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FDA takes action to restrict unlawful import of Xylazine

Veterinarians use drug products that contain xylazine to sedate large animals like horses and deer.

ST. PETERSBURG, Fla. — The U.S. Food and Drug Administration is taking action to crack down on a chemical used in animal tranquilizers found in drugs that has led to hospitalizations and even death in the state of Florida.

The restriction comes as the drug product, xylazine, becomes a growing public health concern, the FDA said in a news release. The chemical has been found in illicit drugs such as illicitly manufactured fentanyl and it is not approved for use in humans, the FDA reports. It's also been found increasingly in overdose deaths.

Under the new guidance, the FDA says divisions can take into custody without physical examination shipments containing xylazine that raise concerns.

"This action aims to prevent the drug from entering the U.S. market for illicit purposes, while maintaining availability for its legitimate uses in animals," the FDA said.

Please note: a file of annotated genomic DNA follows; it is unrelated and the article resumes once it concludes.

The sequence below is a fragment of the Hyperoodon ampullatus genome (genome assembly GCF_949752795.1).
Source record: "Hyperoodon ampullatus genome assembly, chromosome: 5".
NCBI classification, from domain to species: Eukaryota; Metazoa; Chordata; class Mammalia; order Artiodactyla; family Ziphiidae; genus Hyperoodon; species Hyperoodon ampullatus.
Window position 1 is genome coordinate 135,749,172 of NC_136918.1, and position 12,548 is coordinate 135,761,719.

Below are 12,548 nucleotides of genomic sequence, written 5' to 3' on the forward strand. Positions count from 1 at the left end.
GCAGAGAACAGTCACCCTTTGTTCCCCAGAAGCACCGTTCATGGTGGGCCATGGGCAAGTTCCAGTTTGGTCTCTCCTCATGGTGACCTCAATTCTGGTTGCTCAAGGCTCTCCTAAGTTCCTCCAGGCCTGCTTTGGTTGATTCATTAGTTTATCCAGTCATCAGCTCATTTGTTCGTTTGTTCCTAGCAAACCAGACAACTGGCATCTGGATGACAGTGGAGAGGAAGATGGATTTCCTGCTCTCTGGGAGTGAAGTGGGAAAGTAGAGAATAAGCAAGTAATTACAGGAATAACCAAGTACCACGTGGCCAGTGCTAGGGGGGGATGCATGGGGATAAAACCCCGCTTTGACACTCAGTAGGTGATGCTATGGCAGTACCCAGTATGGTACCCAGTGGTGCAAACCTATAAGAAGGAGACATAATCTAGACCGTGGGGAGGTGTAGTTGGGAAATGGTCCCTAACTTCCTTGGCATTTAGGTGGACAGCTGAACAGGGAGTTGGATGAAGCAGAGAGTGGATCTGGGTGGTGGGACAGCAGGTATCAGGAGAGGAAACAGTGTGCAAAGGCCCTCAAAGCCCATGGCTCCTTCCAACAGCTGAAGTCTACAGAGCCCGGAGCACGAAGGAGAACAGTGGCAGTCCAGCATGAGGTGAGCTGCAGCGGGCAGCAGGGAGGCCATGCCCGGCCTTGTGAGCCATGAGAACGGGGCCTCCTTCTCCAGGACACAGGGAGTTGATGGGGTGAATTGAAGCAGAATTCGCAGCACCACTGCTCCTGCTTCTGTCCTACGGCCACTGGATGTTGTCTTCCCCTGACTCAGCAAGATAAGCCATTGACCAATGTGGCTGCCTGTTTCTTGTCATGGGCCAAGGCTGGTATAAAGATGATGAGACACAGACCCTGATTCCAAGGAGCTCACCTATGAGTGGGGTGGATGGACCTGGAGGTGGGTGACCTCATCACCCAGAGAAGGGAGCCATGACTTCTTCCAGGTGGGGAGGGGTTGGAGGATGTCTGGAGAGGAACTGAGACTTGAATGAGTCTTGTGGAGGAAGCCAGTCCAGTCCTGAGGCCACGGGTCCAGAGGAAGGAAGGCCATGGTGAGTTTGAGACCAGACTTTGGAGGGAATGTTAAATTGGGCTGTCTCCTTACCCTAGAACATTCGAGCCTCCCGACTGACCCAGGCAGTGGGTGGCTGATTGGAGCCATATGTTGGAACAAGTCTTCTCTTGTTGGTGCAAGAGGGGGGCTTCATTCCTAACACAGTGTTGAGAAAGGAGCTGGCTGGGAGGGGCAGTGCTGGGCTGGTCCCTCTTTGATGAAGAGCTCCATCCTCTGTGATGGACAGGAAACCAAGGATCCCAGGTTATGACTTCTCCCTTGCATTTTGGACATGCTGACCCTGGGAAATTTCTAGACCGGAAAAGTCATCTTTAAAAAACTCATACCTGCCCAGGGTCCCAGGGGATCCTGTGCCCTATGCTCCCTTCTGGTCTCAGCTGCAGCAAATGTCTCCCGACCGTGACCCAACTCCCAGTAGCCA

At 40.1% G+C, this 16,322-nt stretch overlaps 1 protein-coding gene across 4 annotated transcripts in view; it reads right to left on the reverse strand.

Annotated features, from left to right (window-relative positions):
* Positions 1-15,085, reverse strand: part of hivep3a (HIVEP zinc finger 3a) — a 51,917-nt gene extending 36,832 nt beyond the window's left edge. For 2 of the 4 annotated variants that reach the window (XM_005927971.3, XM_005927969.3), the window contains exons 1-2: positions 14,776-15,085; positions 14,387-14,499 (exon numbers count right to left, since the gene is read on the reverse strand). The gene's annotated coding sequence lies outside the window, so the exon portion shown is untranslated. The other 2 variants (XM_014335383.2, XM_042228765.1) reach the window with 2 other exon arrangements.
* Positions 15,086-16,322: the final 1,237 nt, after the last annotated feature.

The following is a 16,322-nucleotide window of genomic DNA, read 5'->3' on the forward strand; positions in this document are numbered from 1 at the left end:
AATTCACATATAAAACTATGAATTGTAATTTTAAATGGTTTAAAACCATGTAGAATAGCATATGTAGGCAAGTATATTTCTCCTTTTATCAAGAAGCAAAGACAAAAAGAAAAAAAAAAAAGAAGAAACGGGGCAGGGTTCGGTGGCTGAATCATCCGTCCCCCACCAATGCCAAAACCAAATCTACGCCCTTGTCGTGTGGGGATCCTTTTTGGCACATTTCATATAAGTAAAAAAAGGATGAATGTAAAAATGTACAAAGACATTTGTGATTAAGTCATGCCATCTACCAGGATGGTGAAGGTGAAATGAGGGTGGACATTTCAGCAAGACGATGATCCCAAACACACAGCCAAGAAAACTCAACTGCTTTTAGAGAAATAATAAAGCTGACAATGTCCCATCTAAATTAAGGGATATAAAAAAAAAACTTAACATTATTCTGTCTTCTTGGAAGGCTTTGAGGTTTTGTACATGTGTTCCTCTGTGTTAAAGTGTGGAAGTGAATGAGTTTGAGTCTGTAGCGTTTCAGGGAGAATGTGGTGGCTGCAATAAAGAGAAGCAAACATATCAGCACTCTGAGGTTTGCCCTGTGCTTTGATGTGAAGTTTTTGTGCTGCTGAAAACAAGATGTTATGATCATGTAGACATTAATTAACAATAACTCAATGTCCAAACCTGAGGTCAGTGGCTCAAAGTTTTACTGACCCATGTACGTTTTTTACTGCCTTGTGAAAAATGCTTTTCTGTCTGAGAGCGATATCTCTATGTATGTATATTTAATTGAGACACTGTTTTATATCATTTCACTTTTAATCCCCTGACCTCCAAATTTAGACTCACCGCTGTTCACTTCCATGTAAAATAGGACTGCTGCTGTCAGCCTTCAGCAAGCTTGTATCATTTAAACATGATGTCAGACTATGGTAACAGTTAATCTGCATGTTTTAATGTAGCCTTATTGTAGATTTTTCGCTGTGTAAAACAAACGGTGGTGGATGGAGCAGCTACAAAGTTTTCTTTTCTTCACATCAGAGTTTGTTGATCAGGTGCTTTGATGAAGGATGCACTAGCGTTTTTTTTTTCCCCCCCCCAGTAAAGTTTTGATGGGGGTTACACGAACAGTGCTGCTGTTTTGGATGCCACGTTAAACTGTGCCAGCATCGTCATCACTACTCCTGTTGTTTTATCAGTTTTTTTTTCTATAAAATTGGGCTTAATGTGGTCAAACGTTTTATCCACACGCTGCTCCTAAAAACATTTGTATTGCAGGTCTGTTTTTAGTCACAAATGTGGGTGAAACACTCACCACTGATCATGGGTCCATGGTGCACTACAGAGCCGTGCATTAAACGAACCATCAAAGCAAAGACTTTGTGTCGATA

The drug, xylazine, can be found in products veterinarians use to sedate large animals such as horses and deer. However, the FDA says it's not safe for people to use and could cause serious and life-threatening side effects. While it is not an opioid, the FDA has found traces of xylazine in fentanyl, methamphetamine and cocaine and says people who use the illicit drugs could be unaware of its presence.

10 Investigates looked into the deaths associated with xylazine and fentanyl in the Tampa Bay area back in 2022.

After reaching out to medical examiners in 10 counties, our 10 Investigates team found at least 33 people have died from a combination of fentanyl and xylazine in the Tampa Bay area since 2019: 12 people in Polk County, eight in Manatee, seven in Sarasota, three in Highlands, one in Pasco, one in Pinellas, and one in Citrus.

The FDA said xylazine "is dangerous because it can depress breathing, blood pressure, heart rate and body temperature to critical levels." Other side effects include severe skin wounds and patches of dead and rotting tissue that can become infected and could lead to amputation. 

“The FDA remains concerned about the increasing prevalence of xylazine mixed with illicit drugs, and this action is one part of broader efforts the agency is undertaking to address this issue,” FDA Commissioner Robert M. Califf, M.D. said in a statement. “We will continue to use all tools at our disposal and partner with the Drug Enforcement Administration and other federal, state, local agencies and stakeholders as appropriate to stem these illicit activities and protect public health.” 

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